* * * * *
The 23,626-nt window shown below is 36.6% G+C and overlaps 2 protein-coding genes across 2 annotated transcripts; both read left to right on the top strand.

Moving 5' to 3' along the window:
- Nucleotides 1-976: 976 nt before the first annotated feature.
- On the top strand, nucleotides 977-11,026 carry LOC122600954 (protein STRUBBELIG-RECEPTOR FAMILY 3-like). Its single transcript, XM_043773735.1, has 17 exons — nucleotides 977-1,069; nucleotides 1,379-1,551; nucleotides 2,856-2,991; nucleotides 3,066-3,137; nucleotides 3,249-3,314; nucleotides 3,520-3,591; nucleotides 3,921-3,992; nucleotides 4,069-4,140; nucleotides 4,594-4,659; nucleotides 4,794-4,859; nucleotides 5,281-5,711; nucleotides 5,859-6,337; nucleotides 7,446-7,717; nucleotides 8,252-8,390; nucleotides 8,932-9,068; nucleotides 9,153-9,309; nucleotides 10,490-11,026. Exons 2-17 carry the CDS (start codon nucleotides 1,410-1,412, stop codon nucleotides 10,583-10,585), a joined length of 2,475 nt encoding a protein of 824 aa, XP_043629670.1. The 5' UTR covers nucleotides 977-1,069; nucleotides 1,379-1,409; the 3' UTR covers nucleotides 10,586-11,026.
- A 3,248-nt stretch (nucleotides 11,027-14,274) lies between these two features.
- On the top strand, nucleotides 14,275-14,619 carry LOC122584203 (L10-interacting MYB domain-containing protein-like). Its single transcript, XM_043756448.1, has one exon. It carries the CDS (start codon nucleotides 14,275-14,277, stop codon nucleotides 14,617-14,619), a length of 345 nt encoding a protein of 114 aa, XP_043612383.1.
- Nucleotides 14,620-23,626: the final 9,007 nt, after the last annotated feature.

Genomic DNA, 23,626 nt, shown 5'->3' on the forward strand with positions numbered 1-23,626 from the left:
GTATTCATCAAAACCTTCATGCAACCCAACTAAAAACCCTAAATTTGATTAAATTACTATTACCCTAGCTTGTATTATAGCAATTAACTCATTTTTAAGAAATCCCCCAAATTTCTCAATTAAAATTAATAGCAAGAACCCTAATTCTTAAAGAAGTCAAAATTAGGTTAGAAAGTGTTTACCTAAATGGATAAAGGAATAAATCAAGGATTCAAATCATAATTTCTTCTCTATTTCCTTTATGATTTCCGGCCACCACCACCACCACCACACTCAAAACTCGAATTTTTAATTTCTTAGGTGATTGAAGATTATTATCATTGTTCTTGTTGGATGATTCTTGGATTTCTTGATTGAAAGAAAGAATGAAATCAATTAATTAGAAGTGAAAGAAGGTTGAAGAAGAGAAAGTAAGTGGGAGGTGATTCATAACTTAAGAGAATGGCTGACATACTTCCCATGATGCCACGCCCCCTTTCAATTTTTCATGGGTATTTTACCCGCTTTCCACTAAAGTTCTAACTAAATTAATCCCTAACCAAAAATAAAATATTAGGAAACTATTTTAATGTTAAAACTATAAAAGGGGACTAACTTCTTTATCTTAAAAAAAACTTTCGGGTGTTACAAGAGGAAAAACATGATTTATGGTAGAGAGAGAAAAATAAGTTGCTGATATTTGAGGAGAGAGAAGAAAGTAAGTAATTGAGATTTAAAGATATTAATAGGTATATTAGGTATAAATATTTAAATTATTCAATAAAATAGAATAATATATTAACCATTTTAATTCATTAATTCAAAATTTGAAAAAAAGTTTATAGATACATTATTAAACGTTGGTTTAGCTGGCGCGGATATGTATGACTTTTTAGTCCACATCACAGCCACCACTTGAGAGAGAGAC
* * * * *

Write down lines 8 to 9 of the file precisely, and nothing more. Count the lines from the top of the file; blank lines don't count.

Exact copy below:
Genomic DNA, 23,626 nt, shown 5'->3' on the forward strand with positions numbered 1-23,626 from the left:
GTATTCATCAAAACCTTCATGCAACCCAACTAAAAACCCTAAATTTGATTAAATTACTATTACCCTAGCTTGTATTATAGCAATTAACTCATTTTTAAGAAATCCCCCAAATTTCTCAATTAAAATTAATAGCAAGAACCCTAATTCTTAAAGAAGTCAAAATTAGGTTAGAAAGTGTTTACCTAAATGGATAAAGGAATAAATCAAGGATTCAAATCATAATTTCTTCTCTATTTCCTTTATGATTTCCGGCCACCACCACCACCACCACACTCAAAACTCGAATTTTTAATTTCTTAGGTGATTGAAGATTATTATCATTGTTCTTGTTGGATGATTCTTGGATTTCTTGATTGAAAGAAAGAATGAAATCAATTAATTAGAAGTGAAAGAAGGTTGAAGAAGAGAAAGTAAGTGGGAGGTGATTCATAACTTAAGAGAATGGCTGACATACTTCCCATGATGCCACGCCCCCTTTCAATTTTTCATGGGTATTTTACCCGCTTTCCACTAAAGTTCTAACTAAATTAATCCCTAACCAAAAATAAAATATTAGGAAACTATTTTAATGTTAAAACTATAAAAGGGGACTAACTTCTTTATCTTAAAAAAAACTTTCGGGTGTTACAAGAGGAAAAACATGATTTATGGTAGAGAGAGAAAAATAAGTTGCTGATATTTGAGGAGAGAGAAGAAAGTAAGTAATTGAGATTTAAAGATATTAATAGGTATATTAGGTATAAATATTTAAATTATTCAATAAAATAGAATAATATATTAACCATTTTAATTCATTAATTCAAAATTTGAAAAAAAGTTTATAGATACATTATTAAACGTTGGTTTAGCTGGCGCGGATATGTATGACTTTTTAGTCCACATCACAGCCACCACTTGAGAGAGAGAC